Set in rural Georgia, the 1953 health film All My Babies: A Midwife’s Own Story was a government-sponsored project intended as a training tool for midwives. The film was unique to feature a black midwife and a live birth at a time when southern health officials blamed midwives for the region’s infant mortality rates. Produced by the young filmmaker George Stoney, All My Babies was praised for its educational value and, as this article demonstrates, was a popular feature in postwar medical education. Yet as it drew acclaim, the film also sparked debates within and beyond medical settings concerning its portrayal of midwifery, birth, and health care for African Americans. In tracing the controversies over the film’s messages and representations, this article argues that All My Babies exemplified the power and limits of health films to address the complexities of race and health during an era of Jim Crow segregation.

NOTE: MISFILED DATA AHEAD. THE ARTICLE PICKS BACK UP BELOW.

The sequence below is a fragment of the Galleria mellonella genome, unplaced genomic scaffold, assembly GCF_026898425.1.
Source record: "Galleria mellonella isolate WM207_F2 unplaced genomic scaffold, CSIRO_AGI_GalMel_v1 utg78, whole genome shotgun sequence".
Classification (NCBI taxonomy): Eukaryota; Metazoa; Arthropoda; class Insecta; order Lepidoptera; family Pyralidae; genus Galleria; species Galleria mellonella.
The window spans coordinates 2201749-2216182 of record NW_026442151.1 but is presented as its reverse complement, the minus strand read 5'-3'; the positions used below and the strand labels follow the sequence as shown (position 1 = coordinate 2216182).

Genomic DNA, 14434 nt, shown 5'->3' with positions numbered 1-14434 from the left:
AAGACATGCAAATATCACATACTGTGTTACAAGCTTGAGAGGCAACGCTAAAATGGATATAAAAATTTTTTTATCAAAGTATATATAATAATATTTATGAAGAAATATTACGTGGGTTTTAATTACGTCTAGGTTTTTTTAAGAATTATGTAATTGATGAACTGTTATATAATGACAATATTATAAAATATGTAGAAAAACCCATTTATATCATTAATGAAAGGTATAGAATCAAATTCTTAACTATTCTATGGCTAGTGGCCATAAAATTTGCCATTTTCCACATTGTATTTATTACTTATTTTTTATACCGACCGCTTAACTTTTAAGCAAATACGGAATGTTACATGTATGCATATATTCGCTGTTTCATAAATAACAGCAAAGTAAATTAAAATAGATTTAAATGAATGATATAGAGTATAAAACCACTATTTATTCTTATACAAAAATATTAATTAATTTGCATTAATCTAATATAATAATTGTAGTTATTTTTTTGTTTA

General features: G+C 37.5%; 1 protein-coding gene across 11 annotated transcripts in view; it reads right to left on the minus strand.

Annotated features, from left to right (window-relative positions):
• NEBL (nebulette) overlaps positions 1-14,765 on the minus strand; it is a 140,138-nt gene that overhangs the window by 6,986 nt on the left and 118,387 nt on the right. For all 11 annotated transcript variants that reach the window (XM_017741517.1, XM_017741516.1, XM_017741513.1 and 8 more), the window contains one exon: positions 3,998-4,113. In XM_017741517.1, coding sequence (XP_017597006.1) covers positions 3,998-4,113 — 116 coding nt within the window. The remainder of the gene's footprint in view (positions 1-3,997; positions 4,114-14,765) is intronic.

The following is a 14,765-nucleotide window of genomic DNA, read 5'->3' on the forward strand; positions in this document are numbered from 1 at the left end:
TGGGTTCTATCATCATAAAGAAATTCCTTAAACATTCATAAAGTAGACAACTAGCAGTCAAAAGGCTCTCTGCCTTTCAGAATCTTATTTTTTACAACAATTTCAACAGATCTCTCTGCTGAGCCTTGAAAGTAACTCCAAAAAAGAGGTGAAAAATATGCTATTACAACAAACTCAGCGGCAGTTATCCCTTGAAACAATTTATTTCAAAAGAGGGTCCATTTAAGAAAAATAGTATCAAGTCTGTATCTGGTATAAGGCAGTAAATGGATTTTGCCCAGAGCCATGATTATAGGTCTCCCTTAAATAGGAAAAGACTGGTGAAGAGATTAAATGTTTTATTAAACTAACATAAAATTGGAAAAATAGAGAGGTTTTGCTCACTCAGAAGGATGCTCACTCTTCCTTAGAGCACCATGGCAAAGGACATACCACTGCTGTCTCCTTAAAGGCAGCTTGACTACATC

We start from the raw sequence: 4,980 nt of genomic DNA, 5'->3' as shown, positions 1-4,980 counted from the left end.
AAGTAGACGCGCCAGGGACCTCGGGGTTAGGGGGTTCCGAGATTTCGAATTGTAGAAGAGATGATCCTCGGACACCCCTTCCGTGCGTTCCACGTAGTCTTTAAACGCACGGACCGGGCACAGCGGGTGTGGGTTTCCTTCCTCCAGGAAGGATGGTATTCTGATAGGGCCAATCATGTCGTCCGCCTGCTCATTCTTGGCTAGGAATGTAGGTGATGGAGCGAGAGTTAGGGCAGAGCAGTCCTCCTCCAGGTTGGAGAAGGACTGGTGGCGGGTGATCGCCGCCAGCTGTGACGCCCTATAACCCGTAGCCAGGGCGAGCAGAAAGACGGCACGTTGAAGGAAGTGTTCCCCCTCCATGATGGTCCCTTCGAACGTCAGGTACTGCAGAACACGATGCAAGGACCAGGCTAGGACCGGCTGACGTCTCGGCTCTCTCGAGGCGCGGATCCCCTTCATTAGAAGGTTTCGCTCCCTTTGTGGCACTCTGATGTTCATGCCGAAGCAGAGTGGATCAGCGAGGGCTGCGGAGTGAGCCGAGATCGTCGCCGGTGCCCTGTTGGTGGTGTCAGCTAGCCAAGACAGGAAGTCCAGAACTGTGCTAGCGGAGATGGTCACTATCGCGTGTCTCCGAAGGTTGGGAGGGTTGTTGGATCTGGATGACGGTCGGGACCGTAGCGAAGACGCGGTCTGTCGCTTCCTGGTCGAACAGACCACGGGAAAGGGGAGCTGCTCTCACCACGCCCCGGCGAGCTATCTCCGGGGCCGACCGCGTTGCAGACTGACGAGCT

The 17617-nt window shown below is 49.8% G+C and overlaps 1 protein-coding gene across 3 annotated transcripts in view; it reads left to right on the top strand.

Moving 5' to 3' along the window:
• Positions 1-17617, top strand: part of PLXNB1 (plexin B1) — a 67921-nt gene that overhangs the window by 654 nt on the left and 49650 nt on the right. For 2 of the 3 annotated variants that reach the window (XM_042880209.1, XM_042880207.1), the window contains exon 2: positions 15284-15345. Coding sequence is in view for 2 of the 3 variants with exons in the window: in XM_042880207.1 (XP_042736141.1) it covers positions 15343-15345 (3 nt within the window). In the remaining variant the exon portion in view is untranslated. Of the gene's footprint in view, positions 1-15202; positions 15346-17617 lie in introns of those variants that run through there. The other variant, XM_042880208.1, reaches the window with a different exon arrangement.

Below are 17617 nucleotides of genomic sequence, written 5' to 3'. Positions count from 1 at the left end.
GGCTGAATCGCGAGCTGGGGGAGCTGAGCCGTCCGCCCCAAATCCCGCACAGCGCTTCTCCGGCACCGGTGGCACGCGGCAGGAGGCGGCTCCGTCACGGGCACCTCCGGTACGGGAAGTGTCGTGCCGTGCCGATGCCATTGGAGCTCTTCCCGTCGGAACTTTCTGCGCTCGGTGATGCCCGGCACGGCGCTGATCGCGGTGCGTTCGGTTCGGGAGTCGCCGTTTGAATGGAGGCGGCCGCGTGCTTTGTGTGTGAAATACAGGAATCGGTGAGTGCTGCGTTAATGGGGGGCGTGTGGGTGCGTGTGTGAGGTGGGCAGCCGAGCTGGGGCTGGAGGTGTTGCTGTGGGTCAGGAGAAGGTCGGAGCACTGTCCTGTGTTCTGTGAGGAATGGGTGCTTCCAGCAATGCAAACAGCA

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pp. 82-113
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